The mysterious republic of Tuva hides between two mountain ranges on the edge of Siberia. Specifically, it is a 170 000 square kilometre region between modern Mongolia and the former USSR. Legend has it when the Russians were negotiating the border treaty with the Chinese in the 18th century, both sides used ‘the mountain range’ as the border in this region, neither side realizing there were two ranges, with the fertile land of Tannu Tuva nestled in between. Once an independent nation, Tuva was annexed by the Soviet Union in 1944 and remained closed to foreigners until the crumbling of Russian communism in the early 1990s. It is a country of great variety with almost every type of landscape: luxuriant meadows, green forests, boundless steppes, medicinal springs, beautiful lakes, rushing mountain rivers fed in spring by melting snows, dusty semi-desert and snowy chains of mountains.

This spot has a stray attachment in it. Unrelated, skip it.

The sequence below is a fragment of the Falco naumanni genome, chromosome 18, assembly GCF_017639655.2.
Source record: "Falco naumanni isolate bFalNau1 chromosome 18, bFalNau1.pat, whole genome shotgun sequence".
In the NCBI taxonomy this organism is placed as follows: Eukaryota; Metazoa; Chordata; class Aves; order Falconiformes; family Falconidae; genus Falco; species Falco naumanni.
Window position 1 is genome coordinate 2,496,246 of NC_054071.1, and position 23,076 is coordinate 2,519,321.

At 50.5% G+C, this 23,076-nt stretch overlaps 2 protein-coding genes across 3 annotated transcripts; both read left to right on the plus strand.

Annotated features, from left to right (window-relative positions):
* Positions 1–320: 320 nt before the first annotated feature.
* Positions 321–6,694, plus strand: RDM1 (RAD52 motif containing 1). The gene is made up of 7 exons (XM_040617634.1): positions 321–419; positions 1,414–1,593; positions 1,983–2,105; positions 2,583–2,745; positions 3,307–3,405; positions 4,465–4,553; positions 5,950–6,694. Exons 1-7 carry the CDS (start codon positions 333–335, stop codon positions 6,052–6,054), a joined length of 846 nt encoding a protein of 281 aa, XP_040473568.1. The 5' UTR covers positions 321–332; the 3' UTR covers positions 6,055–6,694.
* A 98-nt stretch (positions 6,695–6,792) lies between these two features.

Richard Feynman was a curious character. One of the most famous scientists in the world, he was also known as a prankster, juggler, safe-cracker, amateur painter, and bongo player. He pursued a variety of seemingly unrelated interests like deciphering Mayan hieroglyphs, and lock picking, and had a perpetual desire to discover new things. He believed that the journey of discovery held just as much promise as the destination. “I can live with doubt and uncertainty and not knowing. I think it is much more interesting to live not knowing than to have answers that might be wrong … in order to make progress, one must leave the door to the unknown ajar,” he once said.